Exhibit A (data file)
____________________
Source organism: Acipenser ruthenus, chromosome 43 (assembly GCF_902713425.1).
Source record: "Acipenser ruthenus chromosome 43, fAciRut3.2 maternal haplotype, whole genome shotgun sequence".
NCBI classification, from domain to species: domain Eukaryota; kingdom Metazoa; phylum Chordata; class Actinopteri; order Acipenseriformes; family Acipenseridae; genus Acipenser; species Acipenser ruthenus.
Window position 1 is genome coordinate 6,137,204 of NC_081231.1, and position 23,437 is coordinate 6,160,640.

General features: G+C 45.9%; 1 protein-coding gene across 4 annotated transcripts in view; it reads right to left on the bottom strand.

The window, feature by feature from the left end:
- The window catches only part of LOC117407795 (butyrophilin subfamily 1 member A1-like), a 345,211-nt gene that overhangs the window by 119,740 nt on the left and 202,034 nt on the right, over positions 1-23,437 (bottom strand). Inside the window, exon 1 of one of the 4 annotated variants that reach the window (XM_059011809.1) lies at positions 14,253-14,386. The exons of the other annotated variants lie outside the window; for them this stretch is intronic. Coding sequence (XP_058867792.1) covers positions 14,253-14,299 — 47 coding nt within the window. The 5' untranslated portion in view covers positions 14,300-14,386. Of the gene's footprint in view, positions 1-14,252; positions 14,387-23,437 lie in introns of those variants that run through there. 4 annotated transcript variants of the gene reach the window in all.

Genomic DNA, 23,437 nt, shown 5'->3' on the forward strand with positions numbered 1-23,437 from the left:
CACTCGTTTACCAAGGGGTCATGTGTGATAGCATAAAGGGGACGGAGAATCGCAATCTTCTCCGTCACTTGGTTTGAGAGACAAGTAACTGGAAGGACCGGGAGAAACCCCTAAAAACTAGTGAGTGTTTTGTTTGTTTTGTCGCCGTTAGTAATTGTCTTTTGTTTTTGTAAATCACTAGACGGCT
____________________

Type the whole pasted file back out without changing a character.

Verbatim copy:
Source organism: Acipenser ruthenus, chromosome 43 (assembly GCF_902713425.1).
Source record: "Acipenser ruthenus chromosome 43, fAciRut3.2 maternal haplotype, whole genome shotgun sequence".
NCBI classification, from domain to species: domain Eukaryota; kingdom Metazoa; phylum Chordata; class Actinopteri; order Acipenseriformes; family Acipenseridae; genus Acipenser; species Acipenser ruthenus.
Window position 1 is genome coordinate 6,137,204 of NC_081231.1, and position 23,437 is coordinate 6,160,640.

General features: G+C 45.9%; 1 protein-coding gene across 4 annotated transcripts in view; it reads right to left on the bottom strand.

The window, feature by feature from the left end:
- The window catches only part of LOC117407795 (butyrophilin subfamily 1 member A1-like), a 345,211-nt gene that overhangs the window by 119,740 nt on the left and 202,034 nt on the right, over positions 1-23,437 (bottom strand). Inside the window, exon 1 of one of the 4 annotated variants that reach the window (XM_059011809.1) lies at positions 14,253-14,386. The exons of the other annotated variants lie outside the window; for them this stretch is intronic. Coding sequence (XP_058867792.1) covers positions 14,253-14,299 — 47 coding nt within the window. The 5' untranslated portion in view covers positions 14,300-14,386. Of the gene's footprint in view, positions 1-14,252; positions 14,387-23,437 lie in introns of those variants that run through there. 4 annotated transcript variants of the gene reach the window in all.

Genomic DNA, 23,437 nt, shown 5'->3' on the forward strand with positions numbered 1-23,437 from the left:
CACTCGTTTACCAAGGGGTCATGTGTGATAGCATAAAGGGGACGGAGAATCGCAATCTTCTCCGTCACTTGGTTTGAGAGACAAGTAACTGGAAGGACCGGGAGAAACCCCTAAAAACTAGTGAGTGTTTTGTTTGTTTTGTCGCCGTTAGTAATTGTCTTTTGTTTTTGTAAATCACTAGACGGCT